The dwindling numbers and failing health of the vets in their 80s and 90s provides a sense of urgency to honor those veterans that remain.
“You’ll be called heroes all morning long,” emcee Scott Murray said.
World War II is often cited as forging “the greatest generation,” Americans who came of age in the Great Depression, fought to save democracy from fascism and went on to lead the country into an unprecedented era of prosperity and social change. They felt it was important to be a part of the political system and have a stake in it. They joined clubs, service organizations, supported the arts, and enriched their communities. Seventeen Iwo Jima veterans were invited to sit on the stage with Murray, who provided a microphone so each could share their wartime experience. They were given a medal on a ribbon along with a crystal eagle award.
The Battle of Iwo Jima (Feb. 19 – March 26, 1945), was a battle in which the United States fought for and captured the island of Iwo Jima from Japan. The U.S. invasion was one of the bloodiest battles in the Pacific Campaign of World War II.
Bill Houston was 18 at the time he served in the Marines and the experience aged him quickly. Bodies were floating in the water and he walked on dead bodies. “I was 18 when I arrived, and two hours later I was 45 years old,” he said. Many of the Iwo Jima Veterans were meeting for the first time. “I was sitting at the table with someone I met for the first time, yet we just found out we landed on Japanese soil at the same time,” James Carver, who served in the Navy, said. Tom Barnhouse (Navy) was on the bridge of an aircraft carrier and saw the flag being raised. His commander turned to him and said, “Son, that is an expensive and precious piece of real estate.” Clyde Jackson served in the Marines and was only six feet away from the famous flag raising. “If I had known how famous the Joe Rosenthal photo would be, I would have grabbed hold of the pole,” he said.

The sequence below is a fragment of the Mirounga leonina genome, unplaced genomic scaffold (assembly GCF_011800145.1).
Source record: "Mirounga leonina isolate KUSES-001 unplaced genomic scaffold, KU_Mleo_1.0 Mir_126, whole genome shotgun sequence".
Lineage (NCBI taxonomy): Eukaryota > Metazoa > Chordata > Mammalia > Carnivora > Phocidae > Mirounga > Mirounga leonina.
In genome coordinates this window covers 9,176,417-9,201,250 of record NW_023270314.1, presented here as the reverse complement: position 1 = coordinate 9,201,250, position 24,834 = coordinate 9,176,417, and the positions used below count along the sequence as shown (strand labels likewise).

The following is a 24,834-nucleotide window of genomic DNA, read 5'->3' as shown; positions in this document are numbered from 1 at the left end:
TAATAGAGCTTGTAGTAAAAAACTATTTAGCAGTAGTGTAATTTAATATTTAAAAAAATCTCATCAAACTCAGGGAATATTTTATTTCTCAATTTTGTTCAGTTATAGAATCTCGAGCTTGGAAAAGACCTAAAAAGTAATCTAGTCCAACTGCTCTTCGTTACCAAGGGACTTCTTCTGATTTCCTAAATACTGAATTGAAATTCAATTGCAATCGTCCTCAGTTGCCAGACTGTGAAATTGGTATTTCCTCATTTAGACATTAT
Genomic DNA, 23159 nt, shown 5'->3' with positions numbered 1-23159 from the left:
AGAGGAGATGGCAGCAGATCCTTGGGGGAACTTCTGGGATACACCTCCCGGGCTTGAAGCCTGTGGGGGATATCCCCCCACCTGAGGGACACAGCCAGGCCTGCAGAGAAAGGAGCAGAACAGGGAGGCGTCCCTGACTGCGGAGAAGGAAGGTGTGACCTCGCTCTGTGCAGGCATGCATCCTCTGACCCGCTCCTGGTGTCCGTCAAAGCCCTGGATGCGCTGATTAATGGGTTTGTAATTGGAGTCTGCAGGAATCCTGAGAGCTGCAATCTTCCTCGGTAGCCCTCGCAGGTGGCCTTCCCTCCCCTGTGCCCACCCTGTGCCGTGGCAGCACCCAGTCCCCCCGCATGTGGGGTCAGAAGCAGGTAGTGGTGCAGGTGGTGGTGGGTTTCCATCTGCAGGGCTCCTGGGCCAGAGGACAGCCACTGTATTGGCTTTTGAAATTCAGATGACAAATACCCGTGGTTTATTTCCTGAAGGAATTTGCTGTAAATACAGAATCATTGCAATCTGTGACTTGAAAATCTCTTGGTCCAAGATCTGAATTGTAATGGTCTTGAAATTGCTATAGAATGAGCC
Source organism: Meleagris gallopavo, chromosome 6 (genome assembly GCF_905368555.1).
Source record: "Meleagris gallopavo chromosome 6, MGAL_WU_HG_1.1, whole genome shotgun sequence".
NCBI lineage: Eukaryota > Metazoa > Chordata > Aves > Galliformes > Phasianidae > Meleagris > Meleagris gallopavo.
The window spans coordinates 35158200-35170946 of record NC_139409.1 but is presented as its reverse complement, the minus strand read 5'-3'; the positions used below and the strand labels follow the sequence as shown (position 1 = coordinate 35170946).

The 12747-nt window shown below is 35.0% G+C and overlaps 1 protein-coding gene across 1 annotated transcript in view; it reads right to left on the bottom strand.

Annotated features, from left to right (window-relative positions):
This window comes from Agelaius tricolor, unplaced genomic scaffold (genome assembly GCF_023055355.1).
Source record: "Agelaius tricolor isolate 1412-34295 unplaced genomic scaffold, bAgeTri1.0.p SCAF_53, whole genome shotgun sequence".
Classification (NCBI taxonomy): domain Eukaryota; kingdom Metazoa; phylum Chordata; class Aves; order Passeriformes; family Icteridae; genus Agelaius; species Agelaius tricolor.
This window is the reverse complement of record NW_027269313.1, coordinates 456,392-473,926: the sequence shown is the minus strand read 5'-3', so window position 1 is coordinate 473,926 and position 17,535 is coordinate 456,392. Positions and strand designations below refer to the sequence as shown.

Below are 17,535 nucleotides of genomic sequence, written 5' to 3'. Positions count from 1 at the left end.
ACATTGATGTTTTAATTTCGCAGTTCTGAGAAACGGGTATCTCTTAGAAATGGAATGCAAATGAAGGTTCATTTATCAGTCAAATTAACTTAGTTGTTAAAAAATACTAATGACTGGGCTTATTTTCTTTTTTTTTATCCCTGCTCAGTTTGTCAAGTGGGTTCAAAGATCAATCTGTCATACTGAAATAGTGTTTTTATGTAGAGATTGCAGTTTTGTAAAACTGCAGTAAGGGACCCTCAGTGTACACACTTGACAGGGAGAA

Eighty six-year-old Jackson will be going back to Iwo Jima next month with Honor Flight DFW, an organization that is providing veterans an all expense paid trip to see the black sands. “There is nothing there but a landing strip and a weather station, but it will be an honor to return after 67 years and remember the thousands who fought – those who lived and those who died.”
Janie Simon is Vice President of Honor Flight DFW, part of a national organization of volunteers that was established for the express purpose of getting as many WWII Veterans as possible to Washington, D.C. to view the World War II Memorial. She became involved with the organization when she saw the dramatic change in her uncle Paul after he returned from an Honor Flight trip.
“World War II veterans came back, got jobs, married, raised children and never talked about the war,” said Simon. “My uncle never talked about being a German POW and at age 83 went to the VA Hospital for treatment of depression. A worker told him about Honor Flight and the trip was life changing for him.” A planeload of veterans went together and shared their experiences. He learned to pass on his legacy through his stories.
Laura Leppert is co-founder of the Daughters of World War II, a nonprofit organization founded in 2010 to collect and preserve the stories of the men and women who served during World War II.
“With the average age of 89, the number of World War II veterans is dramatically diminishing,” Leppert said. “Approximately 1,000 are passing away every day. We want to collect and preserve all of the stories we can. These were ordinary men who performed extraordinary deeds on the battle field.”